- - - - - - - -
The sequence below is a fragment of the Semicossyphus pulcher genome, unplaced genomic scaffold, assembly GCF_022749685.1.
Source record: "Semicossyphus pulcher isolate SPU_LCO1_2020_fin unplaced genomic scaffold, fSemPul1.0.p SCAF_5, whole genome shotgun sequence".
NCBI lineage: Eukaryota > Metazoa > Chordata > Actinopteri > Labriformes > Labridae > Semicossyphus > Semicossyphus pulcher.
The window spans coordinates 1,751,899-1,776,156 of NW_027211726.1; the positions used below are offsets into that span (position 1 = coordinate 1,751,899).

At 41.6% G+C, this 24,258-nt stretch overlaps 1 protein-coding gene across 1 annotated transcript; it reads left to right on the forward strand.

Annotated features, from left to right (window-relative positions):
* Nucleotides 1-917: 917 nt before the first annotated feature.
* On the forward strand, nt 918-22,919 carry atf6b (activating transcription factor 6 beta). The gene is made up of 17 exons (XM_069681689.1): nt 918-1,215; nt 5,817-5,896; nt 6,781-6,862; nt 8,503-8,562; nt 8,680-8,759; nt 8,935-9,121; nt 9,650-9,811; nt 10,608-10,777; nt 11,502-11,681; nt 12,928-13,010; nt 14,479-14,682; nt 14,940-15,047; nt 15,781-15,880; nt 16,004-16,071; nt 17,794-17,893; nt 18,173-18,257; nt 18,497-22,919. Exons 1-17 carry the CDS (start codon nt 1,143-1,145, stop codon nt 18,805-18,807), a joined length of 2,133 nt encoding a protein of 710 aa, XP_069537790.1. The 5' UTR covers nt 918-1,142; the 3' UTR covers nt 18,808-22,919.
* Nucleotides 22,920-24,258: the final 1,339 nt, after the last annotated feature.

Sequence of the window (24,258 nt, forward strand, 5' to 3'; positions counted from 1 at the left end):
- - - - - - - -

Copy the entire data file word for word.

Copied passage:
The sequence below is a fragment of the Semicossyphus pulcher genome, unplaced genomic scaffold, assembly GCF_022749685.1.
Source record: "Semicossyphus pulcher isolate SPU_LCO1_2020_fin unplaced genomic scaffold, fSemPul1.0.p SCAF_5, whole genome shotgun sequence".
NCBI lineage: Eukaryota > Metazoa > Chordata > Actinopteri > Labriformes > Labridae > Semicossyphus > Semicossyphus pulcher.
The window spans coordinates 1,751,899-1,776,156 of NW_027211726.1; the positions used below are offsets into that span (position 1 = coordinate 1,751,899).

At 41.6% G+C, this 24,258-nt stretch overlaps 1 protein-coding gene across 1 annotated transcript; it reads left to right on the forward strand.

Annotated features, from left to right (window-relative positions):
* Nucleotides 1-917: 917 nt before the first annotated feature.
* On the forward strand, nt 918-22,919 carry atf6b (activating transcription factor 6 beta). The gene is made up of 17 exons (XM_069681689.1): nt 918-1,215; nt 5,817-5,896; nt 6,781-6,862; nt 8,503-8,562; nt 8,680-8,759; nt 8,935-9,121; nt 9,650-9,811; nt 10,608-10,777; nt 11,502-11,681; nt 12,928-13,010; nt 14,479-14,682; nt 14,940-15,047; nt 15,781-15,880; nt 16,004-16,071; nt 17,794-17,893; nt 18,173-18,257; nt 18,497-22,919. Exons 1-17 carry the CDS (start codon nt 1,143-1,145, stop codon nt 18,805-18,807), a joined length of 2,133 nt encoding a protein of 710 aa, XP_069537790.1. The 5' UTR covers nt 918-1,142; the 3' UTR covers nt 18,808-22,919.
* Nucleotides 22,920-24,258: the final 1,339 nt, after the last annotated feature.

Sequence of the window (24,258 nt, forward strand, 5' to 3'; positions counted from 1 at the left end):